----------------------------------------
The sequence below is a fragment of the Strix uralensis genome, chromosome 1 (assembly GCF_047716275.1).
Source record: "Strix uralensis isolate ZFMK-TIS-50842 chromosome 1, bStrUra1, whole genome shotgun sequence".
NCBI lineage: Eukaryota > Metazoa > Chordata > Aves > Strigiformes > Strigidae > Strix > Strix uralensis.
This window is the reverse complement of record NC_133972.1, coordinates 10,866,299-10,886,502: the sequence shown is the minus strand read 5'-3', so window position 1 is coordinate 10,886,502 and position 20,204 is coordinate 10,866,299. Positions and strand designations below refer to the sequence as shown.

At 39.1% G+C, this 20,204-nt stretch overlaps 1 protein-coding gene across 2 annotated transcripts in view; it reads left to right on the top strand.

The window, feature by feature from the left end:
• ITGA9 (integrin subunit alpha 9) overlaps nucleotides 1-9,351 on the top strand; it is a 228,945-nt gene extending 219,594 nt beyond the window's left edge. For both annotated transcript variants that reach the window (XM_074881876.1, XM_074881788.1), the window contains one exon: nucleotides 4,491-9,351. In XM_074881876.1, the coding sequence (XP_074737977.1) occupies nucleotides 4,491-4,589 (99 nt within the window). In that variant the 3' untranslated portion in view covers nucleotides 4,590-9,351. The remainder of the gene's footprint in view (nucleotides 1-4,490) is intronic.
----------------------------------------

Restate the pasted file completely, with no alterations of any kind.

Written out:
The sequence below is a fragment of the Strix uralensis genome, chromosome 1 (assembly GCF_047716275.1).
Source record: "Strix uralensis isolate ZFMK-TIS-50842 chromosome 1, bStrUra1, whole genome shotgun sequence".
NCBI lineage: Eukaryota > Metazoa > Chordata > Aves > Strigiformes > Strigidae > Strix > Strix uralensis.
This window is the reverse complement of record NC_133972.1, coordinates 10,866,299-10,886,502: the sequence shown is the minus strand read 5'-3', so window position 1 is coordinate 10,886,502 and position 20,204 is coordinate 10,866,299. Positions and strand designations below refer to the sequence as shown.

At 39.1% G+C, this 20,204-nt stretch overlaps 1 protein-coding gene across 2 annotated transcripts in view; it reads left to right on the top strand.

The window, feature by feature from the left end:
• ITGA9 (integrin subunit alpha 9) overlaps nucleotides 1-9,351 on the top strand; it is a 228,945-nt gene extending 219,594 nt beyond the window's left edge. For both annotated transcript variants that reach the window (XM_074881876.1, XM_074881788.1), the window contains one exon: nucleotides 4,491-9,351. In XM_074881876.1, the coding sequence (XP_074737977.1) occupies nucleotides 4,491-4,589 (99 nt within the window). In that variant the 3' untranslated portion in view covers nucleotides 4,590-9,351. The remainder of the gene's footprint in view (nucleotides 1-4,490) is intronic.